I was so enthralled with The Once and Future Witches by Alix. E Harrow that I decided to read her most recent book, A Spindle Spintered (Fractured Fables #0), over the weekend. Talk about a fairy tale for modern young women! Harrow has a knack for capturing the heart in her tales of romance, magic, and self-discovery.
Zinnia Gray expects to die shortly after her 21st birthday. She suffered the ill effect of lax corporate environmental regulations, which caused a group of children in her town to have incurable health issues. No one has made it past 21. Nevertheless, Zinnia lives by her “Dead Girl Rules”, one of which is to move fast, and pursues a study in folklore. Sleeping Beauty was alway her favorite fairy tale, ever since seeing a photograph of her emerging wide-eyed and alive after death-life trance. Despite her resignation to the reality of her situation, a part of Zinnia hoped to change her story and emerge from the curse of her illness.
On the night of Zinnia’s 21st birthday, her best friend, Charm, throws a surprise Sleeping Beauty party for her – spindle included! As per the traditional fairy tale, Charm encourages Zinnia to prick her finger just like Sleeping Beauty. What happens next is most unexpected!
Zinnia hops dimensions and is transported INTO the bedroom of Sleeping Beauty, called Primrose in this tale. Primrose has yet to prick her finger, as her father has burnt all the spindles, but the tug to fulfill the curse is still strong. Primrose is utterly miserable. From the curse that puppeteers her when she sleeps, beckoning her to succumb to a century of sleep and a life in the palace that narrows her options to marriage to a less than superb knight, there seems to be no escape. Zinnia’s unexpected arrival turns out to be her moment to help Primrose change her story – and that is just what they do!
I won’t go further than this, but the book is AMAZING. Zinnia has a really down-to-earth attitude that still seeks to believe in magic. And the portrayal of Primrose and her world was like reading a real fairy tale. Together, Zinnia and Primrose realize they are living out the same story, but they also have the power to change the narrative. I really liked this concept because I have studied the power of archetypes within the psyche, and I’ve learned the power of identifying the mythological/fairy tale story one is living out. For real change to occur, both individually and on a societal level, requires a change of narrative, and this is exactly what Harrow has given readers.
For instance, Charm is very into women and Zinnia is super open about her own sexual preferences, at one point saying she’s ¾ straight, but acknowledging there’s a piece of her that also finds women attractive. I enjoyed how the characters weren’t type-cast and it embraced the whole spectrum of personality. There’s a lot of blending, rather than fixed edges. From Charm and Zinnia’s friendship, colored with mutual attraction, to the ability for characters to merge with others living out their narrative and work together to change it.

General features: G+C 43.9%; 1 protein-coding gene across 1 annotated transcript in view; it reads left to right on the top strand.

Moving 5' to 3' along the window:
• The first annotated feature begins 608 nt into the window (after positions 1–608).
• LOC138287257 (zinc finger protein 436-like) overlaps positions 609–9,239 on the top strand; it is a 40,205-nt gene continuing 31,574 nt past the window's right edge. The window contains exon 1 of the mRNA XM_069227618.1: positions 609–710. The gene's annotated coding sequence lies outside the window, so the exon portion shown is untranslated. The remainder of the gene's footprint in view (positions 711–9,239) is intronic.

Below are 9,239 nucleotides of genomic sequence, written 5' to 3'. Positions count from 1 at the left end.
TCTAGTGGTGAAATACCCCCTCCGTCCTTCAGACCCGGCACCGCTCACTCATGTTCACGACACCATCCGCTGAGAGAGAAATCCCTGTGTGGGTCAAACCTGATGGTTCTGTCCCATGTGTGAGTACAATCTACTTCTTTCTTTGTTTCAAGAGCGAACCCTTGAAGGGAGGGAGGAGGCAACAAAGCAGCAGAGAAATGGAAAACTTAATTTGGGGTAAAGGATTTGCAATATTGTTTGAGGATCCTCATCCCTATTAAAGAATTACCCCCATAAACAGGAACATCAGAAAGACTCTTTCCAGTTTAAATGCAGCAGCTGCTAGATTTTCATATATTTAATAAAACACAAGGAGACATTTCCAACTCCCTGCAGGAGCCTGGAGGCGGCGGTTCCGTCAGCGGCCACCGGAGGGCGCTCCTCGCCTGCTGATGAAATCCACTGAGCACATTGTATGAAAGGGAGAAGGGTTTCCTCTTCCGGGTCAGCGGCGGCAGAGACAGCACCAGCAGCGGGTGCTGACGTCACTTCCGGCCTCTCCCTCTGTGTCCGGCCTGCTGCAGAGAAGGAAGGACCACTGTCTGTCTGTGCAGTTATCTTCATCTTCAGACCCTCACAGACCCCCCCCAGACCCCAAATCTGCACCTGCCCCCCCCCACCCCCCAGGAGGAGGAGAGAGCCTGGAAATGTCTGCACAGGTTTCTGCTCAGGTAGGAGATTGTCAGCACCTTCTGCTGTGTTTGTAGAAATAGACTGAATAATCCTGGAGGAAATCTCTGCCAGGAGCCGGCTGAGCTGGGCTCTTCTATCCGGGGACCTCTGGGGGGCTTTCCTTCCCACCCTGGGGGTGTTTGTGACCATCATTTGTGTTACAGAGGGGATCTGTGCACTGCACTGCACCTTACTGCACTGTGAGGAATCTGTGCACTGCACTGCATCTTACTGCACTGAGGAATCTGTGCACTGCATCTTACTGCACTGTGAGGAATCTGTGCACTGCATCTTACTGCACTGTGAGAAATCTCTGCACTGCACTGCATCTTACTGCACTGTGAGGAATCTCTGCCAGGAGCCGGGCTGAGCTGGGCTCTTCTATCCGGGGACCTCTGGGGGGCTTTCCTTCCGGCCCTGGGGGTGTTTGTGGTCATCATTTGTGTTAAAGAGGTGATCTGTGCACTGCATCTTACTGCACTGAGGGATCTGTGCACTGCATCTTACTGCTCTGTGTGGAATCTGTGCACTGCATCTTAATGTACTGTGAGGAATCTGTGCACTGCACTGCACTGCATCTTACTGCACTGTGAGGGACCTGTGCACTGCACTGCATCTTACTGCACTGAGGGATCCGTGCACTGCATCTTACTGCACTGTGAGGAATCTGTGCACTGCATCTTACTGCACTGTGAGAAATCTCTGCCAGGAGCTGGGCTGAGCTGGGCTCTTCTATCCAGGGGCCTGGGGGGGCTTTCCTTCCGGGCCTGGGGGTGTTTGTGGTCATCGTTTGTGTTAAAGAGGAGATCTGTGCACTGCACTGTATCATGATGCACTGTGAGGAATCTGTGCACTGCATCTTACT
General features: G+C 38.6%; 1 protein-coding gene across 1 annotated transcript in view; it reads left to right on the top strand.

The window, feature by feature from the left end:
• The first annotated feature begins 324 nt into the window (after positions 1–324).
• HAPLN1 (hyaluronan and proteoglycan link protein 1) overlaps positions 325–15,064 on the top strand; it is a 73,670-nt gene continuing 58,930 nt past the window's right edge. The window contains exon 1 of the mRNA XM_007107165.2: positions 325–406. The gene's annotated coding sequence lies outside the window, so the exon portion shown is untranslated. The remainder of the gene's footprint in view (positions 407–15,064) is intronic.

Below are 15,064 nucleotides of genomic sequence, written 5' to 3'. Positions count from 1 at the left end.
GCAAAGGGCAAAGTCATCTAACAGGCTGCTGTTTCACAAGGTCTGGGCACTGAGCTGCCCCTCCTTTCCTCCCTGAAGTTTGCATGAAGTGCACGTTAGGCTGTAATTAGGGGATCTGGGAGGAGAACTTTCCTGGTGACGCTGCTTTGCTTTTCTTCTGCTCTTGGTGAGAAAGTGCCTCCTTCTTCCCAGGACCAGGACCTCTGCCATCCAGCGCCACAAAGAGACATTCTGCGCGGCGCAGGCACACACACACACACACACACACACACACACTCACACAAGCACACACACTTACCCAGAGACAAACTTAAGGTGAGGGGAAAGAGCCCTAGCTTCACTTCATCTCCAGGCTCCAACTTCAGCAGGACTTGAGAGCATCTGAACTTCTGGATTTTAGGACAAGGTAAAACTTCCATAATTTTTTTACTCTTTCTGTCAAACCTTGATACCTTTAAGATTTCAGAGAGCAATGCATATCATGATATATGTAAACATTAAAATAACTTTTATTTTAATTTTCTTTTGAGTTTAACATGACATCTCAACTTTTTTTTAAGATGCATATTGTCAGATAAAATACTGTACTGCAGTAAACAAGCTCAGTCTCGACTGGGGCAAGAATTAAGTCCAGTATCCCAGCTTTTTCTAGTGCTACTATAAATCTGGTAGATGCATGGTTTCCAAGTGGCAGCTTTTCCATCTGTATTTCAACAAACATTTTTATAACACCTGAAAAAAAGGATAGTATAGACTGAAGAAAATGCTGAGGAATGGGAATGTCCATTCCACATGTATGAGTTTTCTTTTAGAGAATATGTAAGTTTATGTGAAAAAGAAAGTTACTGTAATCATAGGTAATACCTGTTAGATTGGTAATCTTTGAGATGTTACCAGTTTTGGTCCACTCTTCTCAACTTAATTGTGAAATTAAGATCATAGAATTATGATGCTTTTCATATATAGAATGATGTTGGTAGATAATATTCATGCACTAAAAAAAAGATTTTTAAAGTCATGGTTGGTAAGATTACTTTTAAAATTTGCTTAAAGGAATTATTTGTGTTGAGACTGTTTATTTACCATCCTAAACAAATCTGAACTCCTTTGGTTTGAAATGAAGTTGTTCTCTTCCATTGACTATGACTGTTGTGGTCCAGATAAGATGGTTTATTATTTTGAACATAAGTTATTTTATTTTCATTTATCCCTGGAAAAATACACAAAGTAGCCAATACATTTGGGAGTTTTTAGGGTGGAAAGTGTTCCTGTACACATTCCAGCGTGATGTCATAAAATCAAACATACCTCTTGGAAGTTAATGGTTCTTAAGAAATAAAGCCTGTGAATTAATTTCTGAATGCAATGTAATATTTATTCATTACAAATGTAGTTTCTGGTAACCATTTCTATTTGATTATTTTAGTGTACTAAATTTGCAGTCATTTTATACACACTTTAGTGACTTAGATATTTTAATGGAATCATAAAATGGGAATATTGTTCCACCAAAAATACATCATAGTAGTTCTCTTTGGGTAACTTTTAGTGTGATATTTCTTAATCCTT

And that’s what is cool about the tale: the bonds of women. While the typical “hero’s journey” is often an individual pursuit, this book portrays fairy tales as a teamwork effort. I think it’s more in-line with a feminine way of being; opening up, trusting, finding allies, and choosing to stick together until everyone is out of harm’s way. There’s an element of choosing to help another over helping oneself, but not in a self-sacrificing way. It is in the spirit of cooperation and seeing that one person as an individual can make a huge difference for someone else, and in doing so, overcomes their own obstacles.
A Splintered Spindle invites us to reconsider what a hero looks like and reimagine the fairy tale so that it’s not only a prince that saves us at the end. True love’s kiss, well that one is kept for the story, but in the spirit of female friendship. And ultimately, sure it’s a happy ending, but also a very heartwarming, honest ending. And I think those are the best kind in real life because they are not fake. Sure, we can’t outrun reality, but we can always believe in the magic within ourselves.
I sincerely hope that Harrow keeps on writing these revised feminist stories of fairy tales, magic, and witchcraft. This one was short and sweet; I read it for only about 2 hours. I highly recommend it to women of all ages, but particularly young women, because I think it provides a new narrative to live out. For those of us who still hold dear to our fairy tale dreams, this book will be perfectly satisfying too. It’s a wonderful mixture of reality and magic, hope and despair, and the choices we make to forgo saving ourselves to help a friend.
Alanna Kali is an astrologer, numerologist, and pioneer spirit that loves to explore life through the lens of depth psychology. She has a passion for studying the humanities and social trends. Her academic work is centered upon reuniting body, mind, and spirit through eco-psychology. She loves reading, spending time in nature, and travel.